Clinical application of molecular therapeutics targeting signaling molecules holds tremendous promise for the management of patients with cancer. Within the cell, signals are routed through specific signal transduction pathways, many of which can interact to form networks. Targeting a node or molecule within this network can be challenging since signals can bypass the inhibition and continue to propagate. One of the challenges in the use of targeted therapeutics to inhibit cancer cell proliferation is to understand how signal flows through the network and what combination of molecules have to be blocked in order to effectively inhibit proliferation. My long-term goal is to understand the systems function of signaling networks in cancer and utilize this knowledge to develop and implement novel approaches to patient management. The objectives of this application are to determine the regulators of the EGFR signaling network in breast cancer to identify optimal combinations of targets for therapy, and to determine how differences in activity of regulatory molecules and homeostatic loops alters response to targeted therapies. We will integrate existing proteomic and computational modeling technology to address these important issues in the use of combination targeted therapy for cancer.
Aim 1. Determine rational approaches to targeting the EGFR signaling network in lapatinib resistant breast cancer cells.
Aim 2. Determine approaches to target regulatory molecules defining EGFR/AKT/MAPK network function in human breast cancer cells.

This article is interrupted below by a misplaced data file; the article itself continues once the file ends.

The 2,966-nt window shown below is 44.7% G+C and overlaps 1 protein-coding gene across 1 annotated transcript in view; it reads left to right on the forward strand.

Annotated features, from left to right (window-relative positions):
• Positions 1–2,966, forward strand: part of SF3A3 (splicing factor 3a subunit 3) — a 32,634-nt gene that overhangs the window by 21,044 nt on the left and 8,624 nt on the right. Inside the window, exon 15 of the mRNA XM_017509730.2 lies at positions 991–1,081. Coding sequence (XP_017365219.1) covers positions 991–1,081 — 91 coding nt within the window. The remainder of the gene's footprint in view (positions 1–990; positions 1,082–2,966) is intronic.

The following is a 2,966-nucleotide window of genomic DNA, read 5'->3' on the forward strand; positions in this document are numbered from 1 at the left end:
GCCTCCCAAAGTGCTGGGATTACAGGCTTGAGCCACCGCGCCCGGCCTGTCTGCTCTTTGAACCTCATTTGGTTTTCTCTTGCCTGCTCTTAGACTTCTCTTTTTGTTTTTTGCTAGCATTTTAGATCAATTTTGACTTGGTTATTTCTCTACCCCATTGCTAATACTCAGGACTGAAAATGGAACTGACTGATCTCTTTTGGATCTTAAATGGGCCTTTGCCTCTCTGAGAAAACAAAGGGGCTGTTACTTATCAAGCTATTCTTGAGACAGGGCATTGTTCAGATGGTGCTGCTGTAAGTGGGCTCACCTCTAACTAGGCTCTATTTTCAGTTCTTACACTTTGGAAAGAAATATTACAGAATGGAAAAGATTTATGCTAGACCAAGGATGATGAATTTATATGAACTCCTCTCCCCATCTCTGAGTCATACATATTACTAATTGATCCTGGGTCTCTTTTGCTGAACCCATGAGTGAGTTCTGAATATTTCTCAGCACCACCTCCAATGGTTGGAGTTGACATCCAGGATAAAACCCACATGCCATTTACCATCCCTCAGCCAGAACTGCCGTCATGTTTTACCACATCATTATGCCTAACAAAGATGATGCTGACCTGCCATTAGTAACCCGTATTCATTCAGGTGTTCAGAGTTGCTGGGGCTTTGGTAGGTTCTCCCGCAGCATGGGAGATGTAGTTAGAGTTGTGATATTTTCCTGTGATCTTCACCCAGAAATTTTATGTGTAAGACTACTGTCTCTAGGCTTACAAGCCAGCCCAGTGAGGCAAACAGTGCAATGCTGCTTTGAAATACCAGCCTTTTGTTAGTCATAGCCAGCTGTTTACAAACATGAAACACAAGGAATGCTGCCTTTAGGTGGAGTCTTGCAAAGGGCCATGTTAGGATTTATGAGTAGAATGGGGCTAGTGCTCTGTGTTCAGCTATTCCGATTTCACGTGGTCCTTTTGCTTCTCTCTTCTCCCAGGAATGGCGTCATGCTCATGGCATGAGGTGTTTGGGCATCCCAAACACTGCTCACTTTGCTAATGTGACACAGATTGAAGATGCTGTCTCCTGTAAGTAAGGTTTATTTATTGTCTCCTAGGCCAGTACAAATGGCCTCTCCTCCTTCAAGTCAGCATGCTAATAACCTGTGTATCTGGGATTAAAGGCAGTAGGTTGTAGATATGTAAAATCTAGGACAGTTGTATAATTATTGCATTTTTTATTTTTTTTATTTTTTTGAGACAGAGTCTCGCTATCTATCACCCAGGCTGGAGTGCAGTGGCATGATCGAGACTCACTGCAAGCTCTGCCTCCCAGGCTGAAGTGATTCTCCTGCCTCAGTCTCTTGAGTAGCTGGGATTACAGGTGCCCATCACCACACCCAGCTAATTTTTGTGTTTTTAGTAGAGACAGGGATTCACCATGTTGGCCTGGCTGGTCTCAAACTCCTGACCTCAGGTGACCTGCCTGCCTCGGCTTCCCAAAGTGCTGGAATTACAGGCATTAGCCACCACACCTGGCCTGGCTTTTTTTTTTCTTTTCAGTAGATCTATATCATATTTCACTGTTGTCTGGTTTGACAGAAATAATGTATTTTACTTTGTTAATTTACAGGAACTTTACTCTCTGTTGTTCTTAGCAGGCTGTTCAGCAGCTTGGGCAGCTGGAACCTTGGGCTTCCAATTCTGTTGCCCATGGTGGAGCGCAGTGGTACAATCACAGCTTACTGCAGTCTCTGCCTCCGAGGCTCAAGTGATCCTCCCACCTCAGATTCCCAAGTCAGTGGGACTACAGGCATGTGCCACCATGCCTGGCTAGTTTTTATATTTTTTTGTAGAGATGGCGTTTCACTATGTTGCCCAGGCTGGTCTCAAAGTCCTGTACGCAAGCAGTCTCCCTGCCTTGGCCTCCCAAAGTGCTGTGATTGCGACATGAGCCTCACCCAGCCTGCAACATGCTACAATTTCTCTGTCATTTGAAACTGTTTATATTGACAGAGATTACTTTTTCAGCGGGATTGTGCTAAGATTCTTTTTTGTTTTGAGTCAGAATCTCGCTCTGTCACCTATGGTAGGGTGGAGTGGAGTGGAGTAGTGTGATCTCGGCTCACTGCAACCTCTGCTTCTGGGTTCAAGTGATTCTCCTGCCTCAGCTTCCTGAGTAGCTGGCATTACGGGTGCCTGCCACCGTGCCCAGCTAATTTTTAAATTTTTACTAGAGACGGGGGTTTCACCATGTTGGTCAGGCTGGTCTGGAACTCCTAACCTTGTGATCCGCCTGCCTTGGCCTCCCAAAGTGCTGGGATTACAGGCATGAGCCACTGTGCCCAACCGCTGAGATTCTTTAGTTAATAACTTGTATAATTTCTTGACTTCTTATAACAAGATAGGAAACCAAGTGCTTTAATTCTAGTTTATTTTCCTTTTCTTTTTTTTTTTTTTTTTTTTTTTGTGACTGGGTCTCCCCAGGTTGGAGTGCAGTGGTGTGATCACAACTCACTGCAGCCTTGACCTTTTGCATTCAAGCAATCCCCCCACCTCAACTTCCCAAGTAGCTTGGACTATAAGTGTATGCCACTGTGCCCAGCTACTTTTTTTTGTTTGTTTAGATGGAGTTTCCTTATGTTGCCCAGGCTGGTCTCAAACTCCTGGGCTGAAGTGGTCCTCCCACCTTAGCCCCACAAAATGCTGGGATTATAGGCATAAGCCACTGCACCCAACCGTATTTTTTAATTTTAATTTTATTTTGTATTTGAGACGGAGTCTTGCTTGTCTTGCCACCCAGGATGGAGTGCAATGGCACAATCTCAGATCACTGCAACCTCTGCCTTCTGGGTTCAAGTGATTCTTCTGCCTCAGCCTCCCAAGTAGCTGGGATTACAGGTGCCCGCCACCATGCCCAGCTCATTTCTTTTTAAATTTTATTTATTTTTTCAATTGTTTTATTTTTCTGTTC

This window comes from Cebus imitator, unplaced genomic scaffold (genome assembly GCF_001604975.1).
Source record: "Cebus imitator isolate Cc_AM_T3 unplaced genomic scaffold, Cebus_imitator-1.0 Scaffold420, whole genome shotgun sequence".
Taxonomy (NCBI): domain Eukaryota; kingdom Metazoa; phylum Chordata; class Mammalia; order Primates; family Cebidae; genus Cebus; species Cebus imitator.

Aim 3. Determine the response to rational combinatorial targeted therapy of the EGFR/MAPK/AKT network on cell proliferation and tumor growth.
These aims will be addressed using a systems biology approach using experimental data from cell lines, functional proteomics and xenograft tumors in mice, integrated with computational modeling of the signaling network.

Public Health Relevance

The treatment and management of patients with cancer is entering a new and very exciting era. New drugs that target specific proteins are showing tremendous promise if they are given to the right patients. In this proposal we will determine what combinations of these new drugs work best for different tumors based on the aberrations within the cancer cells. With the idea being that different tumors will need a different combination of drugs and in the future we can give specific combinations of drugs to different individuals.

National Institute of Health (NIH)
National Cancer Institute (NCI)
Research Project (R01)
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Developmental Therapeutics Study Section (DT)
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Forry, Suzanne L
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University of Texas MD Anderson Cancer Center
Other Domestic Higher Education
United States
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